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The Torch Yearbook: Nurturing the Careers of UAlbany Student Photographers

June 3, 2010



Volunteering at the Torch

From left, 2010 Torch Editor Patrick Dodson, '10, and next year's editor, Kayla Galway. (Photo Mark Schmidt)

The University at Albany's Torch yearbook is known for chronicling the history of each class -- from the excitement of Move-In Day through Commencement. University Photo Service, which helps produce the Torch, has also played a role in launching the photography and photojournalism careers of student volunteers.

Patrick Dodson '10, a journalism major from North Branford, Conn., with a concentration in visual and digital media, is the 2010 Torch editor. Joining the yearbook staff is his greatest memory at UAlbany. "It has been more than just a club, it has been my entire college life, and it's also very important to my career path," said Dodson.

"One thing that makes Torch so special is the family feeling, not only for the students currently involved but also for the people who dedicated their college years to it in the past," said Dodson. "I have networked with past editors and built up a large amount of contacts in my field. It was the perfect place to explore what I want to do with my life."

The long list of UAlbany alumni who sharpened their skills at the yearbook includes recently honored alumnus Ron Simmons '72, whose first job out of college was as a photographer and public relations coordinator for the Newark, N.J., Board of Education.

"The superintendent was impressed with the yearbook and offered me a job," said Simmons, who was 1972 Torch editor. "After you graduate and start looking for a job, proof of your work, like photos in the yearbook or articles in the campus paper, gives you an advantage over other job seekers. Employers are less impressed with the school you may graduate from and more impressed with the quality of your work, and the way to have something of quality to show is by practicing to perfection in college."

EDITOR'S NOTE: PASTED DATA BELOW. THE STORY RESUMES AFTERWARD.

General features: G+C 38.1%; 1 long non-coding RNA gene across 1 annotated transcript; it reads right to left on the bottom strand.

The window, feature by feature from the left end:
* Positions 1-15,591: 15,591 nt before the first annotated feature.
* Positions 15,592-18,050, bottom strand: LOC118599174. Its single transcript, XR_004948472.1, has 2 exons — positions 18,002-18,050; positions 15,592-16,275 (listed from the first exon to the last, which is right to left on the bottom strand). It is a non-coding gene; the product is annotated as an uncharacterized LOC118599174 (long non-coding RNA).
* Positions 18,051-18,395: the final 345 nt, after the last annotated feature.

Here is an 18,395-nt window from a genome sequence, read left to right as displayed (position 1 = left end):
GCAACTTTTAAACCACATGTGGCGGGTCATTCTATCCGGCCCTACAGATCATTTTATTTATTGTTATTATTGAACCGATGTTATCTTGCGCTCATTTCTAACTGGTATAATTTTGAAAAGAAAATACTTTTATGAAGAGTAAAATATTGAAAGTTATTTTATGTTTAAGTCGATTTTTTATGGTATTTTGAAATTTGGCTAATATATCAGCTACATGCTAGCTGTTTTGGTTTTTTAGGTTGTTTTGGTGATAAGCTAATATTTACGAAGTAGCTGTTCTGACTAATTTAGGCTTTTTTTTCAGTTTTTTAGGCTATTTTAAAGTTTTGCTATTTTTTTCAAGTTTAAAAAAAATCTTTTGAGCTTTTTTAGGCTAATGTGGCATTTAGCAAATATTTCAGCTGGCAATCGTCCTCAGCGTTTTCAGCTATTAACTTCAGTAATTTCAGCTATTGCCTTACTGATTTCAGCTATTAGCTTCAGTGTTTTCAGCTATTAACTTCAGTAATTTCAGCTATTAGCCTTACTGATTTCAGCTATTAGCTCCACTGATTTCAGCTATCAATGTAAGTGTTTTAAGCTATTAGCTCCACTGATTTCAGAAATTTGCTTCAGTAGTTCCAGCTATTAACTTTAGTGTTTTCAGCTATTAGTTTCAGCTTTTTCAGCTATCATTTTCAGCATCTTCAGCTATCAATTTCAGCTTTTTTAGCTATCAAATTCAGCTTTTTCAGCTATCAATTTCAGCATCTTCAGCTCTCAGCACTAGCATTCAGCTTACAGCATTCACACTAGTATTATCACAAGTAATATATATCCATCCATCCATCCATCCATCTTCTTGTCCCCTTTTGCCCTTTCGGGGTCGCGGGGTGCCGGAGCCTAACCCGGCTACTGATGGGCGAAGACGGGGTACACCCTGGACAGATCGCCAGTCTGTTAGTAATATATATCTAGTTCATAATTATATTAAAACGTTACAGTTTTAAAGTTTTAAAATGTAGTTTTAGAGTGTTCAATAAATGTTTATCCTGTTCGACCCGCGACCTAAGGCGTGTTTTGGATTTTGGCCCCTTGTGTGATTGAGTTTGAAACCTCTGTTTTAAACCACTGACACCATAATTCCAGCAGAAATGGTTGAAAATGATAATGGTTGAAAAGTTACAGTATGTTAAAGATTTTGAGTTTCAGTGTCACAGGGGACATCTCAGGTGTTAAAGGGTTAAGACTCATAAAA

There are professional photographers across the Northeast and beyond who got their start at the Torch. "Perhaps our most famous alum is international documentary photographer Teru Kuwayama," said Dodson.

Patrick Dodson and Kayla Galway in the Torch office

It takes a volunteer staff of more than 20 students to produce the Torch. 2010 Editor Patrick Dodson, said working for the yearbook has been his greatest memory at UAlbany. Kayla Galway prepares to take over as next year's editor. (Photo Mark Schmidt)

Dodson is laying out the 2010 yearbook as part of an independent study with journalism program lecturer Thomas Palmer, design editor at the Times Union.

"Independent studies are vital for students like Patrick who need academic preparation in specific areas that are beyond the scope of our course offerings," said Palmer. "Consequently, he's trailblazing new media techniques that will make the Torch relevant to alumni for decades."

For example, Dodson is including QR or Quick Response codes in the yearbook, that smartphones (iPhones, Droids, and Blackberries) can scan with their camera, and it will take their mobile browser to a specific video or Web site. A barcode on the Fountain Day and Commencement pages will link to the official UAlbany YouTube videos. 

With Vice President Melissa Elian of Yonkers, N.Y., Treasurer and next year's Editor Kayla Galway of Smithtown, N.Y., Secretary Britten Beals of Rye, N.Y., and a staff of 20 students, Dodson operates the Torch on an estimated $47,000 Student Association-funded budget.

Changes at the University, in everything from clothing and hairstyles to new buildings, new issues and progress toward greater diversity, can be seen by flipping through the pages of the Torch:

1969:  Singers Janis Joplin and Judy Collins

1970:  Anti-Vietnam War protests

1988: Dorm life, classes, and a piece on apathy

1992: U2, Ani DiFranco and Larkfest

2009: The 2008 election of Barack Obama, the first U.S. African American president. Rallies against SUNY cutbacks and for equal marriage for gay couples.

"I'm looking at the yearbook as a social documentary photography book that accurately depicts life at UAlbany in 2010," said Dodson.

The Torch came out in October for those who graduated in May 2009.  Dodson will be on the job all summer producing the 2010 edition. With the long-term goal of being a photojournalist, he may use the yearbook in his portfolio to apply to graduate schools in graphic design.




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